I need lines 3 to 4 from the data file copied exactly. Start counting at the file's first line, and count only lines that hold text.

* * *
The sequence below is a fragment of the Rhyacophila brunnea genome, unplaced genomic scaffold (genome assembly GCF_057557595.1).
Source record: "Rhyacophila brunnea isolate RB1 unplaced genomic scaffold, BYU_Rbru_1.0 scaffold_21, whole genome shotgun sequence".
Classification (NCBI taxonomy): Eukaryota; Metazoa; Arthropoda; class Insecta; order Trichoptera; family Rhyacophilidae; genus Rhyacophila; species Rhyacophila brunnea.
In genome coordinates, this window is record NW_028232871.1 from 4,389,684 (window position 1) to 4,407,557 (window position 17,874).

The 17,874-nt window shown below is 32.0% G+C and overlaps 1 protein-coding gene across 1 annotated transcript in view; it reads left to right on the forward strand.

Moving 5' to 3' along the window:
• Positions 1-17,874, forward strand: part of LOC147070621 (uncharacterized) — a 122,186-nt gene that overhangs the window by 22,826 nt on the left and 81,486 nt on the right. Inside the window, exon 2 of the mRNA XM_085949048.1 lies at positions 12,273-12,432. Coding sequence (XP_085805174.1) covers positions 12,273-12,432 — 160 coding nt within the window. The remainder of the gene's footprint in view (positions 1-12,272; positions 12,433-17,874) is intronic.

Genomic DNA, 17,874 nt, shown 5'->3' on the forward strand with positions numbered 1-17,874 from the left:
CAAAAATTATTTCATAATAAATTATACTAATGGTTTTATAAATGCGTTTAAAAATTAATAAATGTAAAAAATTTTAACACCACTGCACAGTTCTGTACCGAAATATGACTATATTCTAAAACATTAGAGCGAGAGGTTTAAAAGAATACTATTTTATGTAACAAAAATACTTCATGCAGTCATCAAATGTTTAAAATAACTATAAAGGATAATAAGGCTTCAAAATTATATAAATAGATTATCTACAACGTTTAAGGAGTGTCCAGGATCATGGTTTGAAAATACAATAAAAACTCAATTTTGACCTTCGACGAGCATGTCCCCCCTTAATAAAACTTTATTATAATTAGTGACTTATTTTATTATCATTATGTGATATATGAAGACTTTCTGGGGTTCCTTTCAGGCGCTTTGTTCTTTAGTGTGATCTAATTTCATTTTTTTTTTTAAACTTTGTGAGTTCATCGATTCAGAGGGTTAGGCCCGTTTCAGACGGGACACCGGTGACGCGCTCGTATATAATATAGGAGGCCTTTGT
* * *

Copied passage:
Classification (NCBI taxonomy): Eukaryota; Metazoa; Arthropoda; class Insecta; order Trichoptera; family Rhyacophilidae; genus Rhyacophila; species Rhyacophila brunnea.
In genome coordinates, this window is record NW_028232871.1 from 4,389,684 (window position 1) to 4,407,557 (window position 17,874).